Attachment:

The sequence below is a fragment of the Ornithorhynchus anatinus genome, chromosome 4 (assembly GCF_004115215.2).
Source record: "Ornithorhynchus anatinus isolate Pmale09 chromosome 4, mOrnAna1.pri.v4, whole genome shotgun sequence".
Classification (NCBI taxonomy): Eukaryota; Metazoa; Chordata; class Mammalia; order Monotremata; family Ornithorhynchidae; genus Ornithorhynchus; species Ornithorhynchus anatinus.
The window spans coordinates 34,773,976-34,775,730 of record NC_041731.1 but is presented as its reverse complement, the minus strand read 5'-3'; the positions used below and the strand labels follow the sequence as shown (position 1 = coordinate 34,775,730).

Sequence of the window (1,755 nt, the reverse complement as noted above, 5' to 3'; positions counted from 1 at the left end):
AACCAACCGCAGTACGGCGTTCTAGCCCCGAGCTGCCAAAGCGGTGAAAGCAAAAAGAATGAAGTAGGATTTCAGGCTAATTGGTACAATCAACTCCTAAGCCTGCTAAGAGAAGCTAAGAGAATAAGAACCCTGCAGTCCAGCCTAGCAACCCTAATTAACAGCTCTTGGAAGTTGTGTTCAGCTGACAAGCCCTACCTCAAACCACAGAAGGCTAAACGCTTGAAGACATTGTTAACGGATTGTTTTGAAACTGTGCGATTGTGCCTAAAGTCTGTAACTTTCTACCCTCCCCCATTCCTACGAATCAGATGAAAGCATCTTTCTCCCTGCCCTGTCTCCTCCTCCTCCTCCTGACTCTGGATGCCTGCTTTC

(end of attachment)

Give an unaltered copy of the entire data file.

The sequence below is a fragment of the Ornithorhynchus anatinus genome, chromosome 4 (assembly GCF_004115215.2).
Source record: "Ornithorhynchus anatinus isolate Pmale09 chromosome 4, mOrnAna1.pri.v4, whole genome shotgun sequence".
Classification (NCBI taxonomy): Eukaryota; Metazoa; Chordata; class Mammalia; order Monotremata; family Ornithorhynchidae; genus Ornithorhynchus; species Ornithorhynchus anatinus.
The window spans coordinates 34,773,976-34,775,730 of record NC_041731.1 but is presented as its reverse complement, the minus strand read 5'-3'; the positions used below and the strand labels follow the sequence as shown (position 1 = coordinate 34,775,730).

Sequence of the window (1,755 nt, the reverse complement as noted above, 5' to 3'; positions counted from 1 at the left end):
AACCAACCGCAGTACGGCGTTCTAGCCCCGAGCTGCCAAAGCGGTGAAAGCAAAAAGAATGAAGTAGGATTTCAGGCTAATTGGTACAATCAACTCCTAAGCCTGCTAAGAGAAGCTAAGAGAATAAGAACCCTGCAGTCCAGCCTAGCAACCCTAATTAACAGCTCTTGGAAGTTGTGTTCAGCTGACAAGCCCTACCTCAAACCACAGAAGGCTAAACGCTTGAAGACATTGTTAACGGATTGTTTTGAAACTGTGCGATTGTGCCTAAAGTCTGTAACTTTCTACCCTCCCCCATTCCTACGAATCAGATGAAAGCATCTTTCTCCCTGCCCTGTCTCCTCCTCCTCCTCCTGACTCTGGATGCCTGCTTTC